Objective The aim of this study was to explore whether patients with Sjögren’s syndrome (SS) were susceptible to bisphosphonate (BP)-related osteonecrosis of the jaw (BRONJ) after tooth extraction in the entire population of Taiwan.
Design A nationwide population-based retrospective cohort study.
Setting Data were extracted from Taiwan’s National Health Insurance Research Database (NHIRD).
Methodology Medical conditions for both the study and control group were categorised using the International Classification of Diseases, 9th Revision. ORs and 95% CIs for associations between SS and osteonecrosis of the jaw (ONJ) were estimated using Cox regression.
Results Overall, 13 398 patients diagnosed with SS were identified from the NHIRD. An additional 53 592 matched patients formed the control group. At the 3-year follow-up, patients with SS started to exhibit a significantly increased cumulative risk of developing BRONJ compared with that of patients without SS (log rank test <0.001). At the end of the follow-up period, patients with SS exhibited a significantly increased incidence of ONJ compared with that of the controls (0.08%vs0.03%, p=0.017). The Cox regression model showed that patients with SS also exhibited a significantly increased risk of developing BRONJ compared with that of the patients without SS (adjusted HR=7.869, 95% CI 3.235 to 19.141, p<0.001).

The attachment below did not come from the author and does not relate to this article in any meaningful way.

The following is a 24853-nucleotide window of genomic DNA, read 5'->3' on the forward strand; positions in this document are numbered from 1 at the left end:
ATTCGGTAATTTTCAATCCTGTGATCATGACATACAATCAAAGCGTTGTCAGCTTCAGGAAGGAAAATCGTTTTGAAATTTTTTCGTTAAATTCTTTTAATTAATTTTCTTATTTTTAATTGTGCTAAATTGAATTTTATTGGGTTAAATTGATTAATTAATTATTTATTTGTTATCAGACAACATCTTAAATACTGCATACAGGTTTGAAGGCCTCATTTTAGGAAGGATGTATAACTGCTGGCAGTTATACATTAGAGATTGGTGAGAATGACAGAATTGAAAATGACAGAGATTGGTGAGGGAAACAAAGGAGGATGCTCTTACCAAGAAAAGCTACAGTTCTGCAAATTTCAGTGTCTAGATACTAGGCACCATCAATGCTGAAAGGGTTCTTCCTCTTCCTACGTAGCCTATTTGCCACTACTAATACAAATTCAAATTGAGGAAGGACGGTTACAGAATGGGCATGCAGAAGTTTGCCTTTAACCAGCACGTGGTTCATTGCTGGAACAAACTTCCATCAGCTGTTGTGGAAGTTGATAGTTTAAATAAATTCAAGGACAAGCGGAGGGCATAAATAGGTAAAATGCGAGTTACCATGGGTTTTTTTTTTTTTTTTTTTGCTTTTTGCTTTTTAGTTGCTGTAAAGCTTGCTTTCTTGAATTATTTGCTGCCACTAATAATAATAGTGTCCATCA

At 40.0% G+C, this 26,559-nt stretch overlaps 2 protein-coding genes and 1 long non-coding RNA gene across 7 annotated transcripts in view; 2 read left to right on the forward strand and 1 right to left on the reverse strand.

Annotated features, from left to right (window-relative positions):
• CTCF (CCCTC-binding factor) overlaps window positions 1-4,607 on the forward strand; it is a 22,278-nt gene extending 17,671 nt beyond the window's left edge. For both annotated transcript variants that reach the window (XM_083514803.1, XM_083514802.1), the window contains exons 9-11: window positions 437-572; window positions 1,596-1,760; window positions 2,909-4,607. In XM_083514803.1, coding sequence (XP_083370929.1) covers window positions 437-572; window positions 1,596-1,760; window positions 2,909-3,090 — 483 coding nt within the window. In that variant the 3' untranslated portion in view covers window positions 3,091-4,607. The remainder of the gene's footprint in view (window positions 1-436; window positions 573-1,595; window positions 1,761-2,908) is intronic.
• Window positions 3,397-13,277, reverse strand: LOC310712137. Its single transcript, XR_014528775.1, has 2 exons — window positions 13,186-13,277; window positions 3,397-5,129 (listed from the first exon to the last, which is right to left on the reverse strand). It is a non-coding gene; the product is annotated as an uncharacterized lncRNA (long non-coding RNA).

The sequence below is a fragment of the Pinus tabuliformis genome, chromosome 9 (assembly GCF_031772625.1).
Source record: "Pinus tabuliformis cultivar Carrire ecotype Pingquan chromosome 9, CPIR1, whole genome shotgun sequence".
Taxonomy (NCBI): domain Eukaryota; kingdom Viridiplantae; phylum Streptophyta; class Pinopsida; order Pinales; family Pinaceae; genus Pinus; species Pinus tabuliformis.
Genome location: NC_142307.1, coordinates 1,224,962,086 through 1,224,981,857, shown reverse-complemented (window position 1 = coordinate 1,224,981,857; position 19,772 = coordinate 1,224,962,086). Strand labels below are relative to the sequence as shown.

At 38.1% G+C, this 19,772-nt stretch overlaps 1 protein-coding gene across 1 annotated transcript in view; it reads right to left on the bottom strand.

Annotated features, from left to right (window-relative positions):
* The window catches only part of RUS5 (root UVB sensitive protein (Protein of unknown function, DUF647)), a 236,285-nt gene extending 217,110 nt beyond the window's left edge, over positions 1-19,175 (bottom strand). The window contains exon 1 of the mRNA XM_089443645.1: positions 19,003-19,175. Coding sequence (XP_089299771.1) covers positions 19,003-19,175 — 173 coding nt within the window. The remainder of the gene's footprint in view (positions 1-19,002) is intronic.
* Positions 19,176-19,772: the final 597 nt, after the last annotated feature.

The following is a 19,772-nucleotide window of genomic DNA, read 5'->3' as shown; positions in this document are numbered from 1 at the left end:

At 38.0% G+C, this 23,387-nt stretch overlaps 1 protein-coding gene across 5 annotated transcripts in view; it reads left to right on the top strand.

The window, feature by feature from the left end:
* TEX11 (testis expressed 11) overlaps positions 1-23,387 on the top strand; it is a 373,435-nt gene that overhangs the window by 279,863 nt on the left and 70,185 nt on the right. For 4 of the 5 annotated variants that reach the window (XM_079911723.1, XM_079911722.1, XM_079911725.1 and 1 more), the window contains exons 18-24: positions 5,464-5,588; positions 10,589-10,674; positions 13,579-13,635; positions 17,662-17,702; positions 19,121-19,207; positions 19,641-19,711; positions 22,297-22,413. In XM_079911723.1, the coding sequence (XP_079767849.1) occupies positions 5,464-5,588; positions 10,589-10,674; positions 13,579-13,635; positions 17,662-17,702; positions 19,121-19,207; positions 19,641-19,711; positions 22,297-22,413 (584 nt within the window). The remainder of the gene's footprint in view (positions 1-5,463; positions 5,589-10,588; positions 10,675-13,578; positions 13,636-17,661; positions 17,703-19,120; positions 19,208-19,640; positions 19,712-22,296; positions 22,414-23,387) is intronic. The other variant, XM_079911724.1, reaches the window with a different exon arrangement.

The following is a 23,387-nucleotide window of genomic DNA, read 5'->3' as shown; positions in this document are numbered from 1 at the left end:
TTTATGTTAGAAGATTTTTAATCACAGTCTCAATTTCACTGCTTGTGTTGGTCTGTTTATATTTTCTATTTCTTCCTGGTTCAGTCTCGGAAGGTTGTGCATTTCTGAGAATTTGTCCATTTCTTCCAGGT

Conclusion Patients with SS exhibit an increased risk of developing BRONJ after tooth extraction. BPs should be used with caution in patients with SS.
- sjögren’s syndrome
- osteonecrosis of the jaw
- national health insurance
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Strengths and limitations of this study
The strength of our study is its population-based cohort design with a large number of patients and long-term follow-up, which aims to evaluate the association between Sjögren’s syndrome and osteonecrosis of the jaw (ONJ) after tooth extraction.
The National Health Insurance Research Database registry could not provide detailed information regarding laboratory results, family histories and health-related lifestyle factors.